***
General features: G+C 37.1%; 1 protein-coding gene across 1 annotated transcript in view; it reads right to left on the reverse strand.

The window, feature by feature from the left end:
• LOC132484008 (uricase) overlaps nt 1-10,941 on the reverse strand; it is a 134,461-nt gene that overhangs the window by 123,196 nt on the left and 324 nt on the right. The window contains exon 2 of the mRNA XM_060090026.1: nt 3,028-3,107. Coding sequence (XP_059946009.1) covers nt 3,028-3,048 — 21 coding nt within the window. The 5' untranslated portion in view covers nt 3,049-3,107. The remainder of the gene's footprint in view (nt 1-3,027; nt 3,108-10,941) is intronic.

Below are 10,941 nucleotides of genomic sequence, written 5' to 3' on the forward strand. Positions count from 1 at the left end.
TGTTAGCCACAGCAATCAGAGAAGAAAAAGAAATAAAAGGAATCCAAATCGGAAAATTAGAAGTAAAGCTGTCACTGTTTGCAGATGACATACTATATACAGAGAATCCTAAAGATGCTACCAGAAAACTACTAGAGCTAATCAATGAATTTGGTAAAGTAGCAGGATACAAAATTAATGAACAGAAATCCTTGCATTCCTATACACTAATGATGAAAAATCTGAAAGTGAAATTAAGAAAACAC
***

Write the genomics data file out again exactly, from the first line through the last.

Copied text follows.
General features: G+C 37.1%; 1 protein-coding gene across 1 annotated transcript in view; it reads right to left on the reverse strand.

The window, feature by feature from the left end:
• LOC132484008 (uricase) overlaps nt 1-10,941 on the reverse strand; it is a 134,461-nt gene that overhangs the window by 123,196 nt on the left and 324 nt on the right. The window contains exon 2 of the mRNA XM_060090026.1: nt 3,028-3,107. Coding sequence (XP_059946009.1) covers nt 3,028-3,048 — 21 coding nt within the window. The 5' untranslated portion in view covers nt 3,049-3,107. The remainder of the gene's footprint in view (nt 1-3,027; nt 3,108-10,941) is intronic.

Below are 10,941 nucleotides of genomic sequence, written 5' to 3' on the forward strand. Positions count from 1 at the left end.
TGTTAGCCACAGCAATCAGAGAAGAAAAAGAAATAAAAGGAATCCAAATCGGAAAATTAGAAGTAAAGCTGTCACTGTTTGCAGATGACATACTATATACAGAGAATCCTAAAGATGCTACCAGAAAACTACTAGAGCTAATCAATGAATTTGGTAAAGTAGCAGGATACAAAATTAATGAACAGAAATCCTTGCATTCCTATACACTAATGATGAAAAATCTGAAAGTGAAATTAAGAAAACAC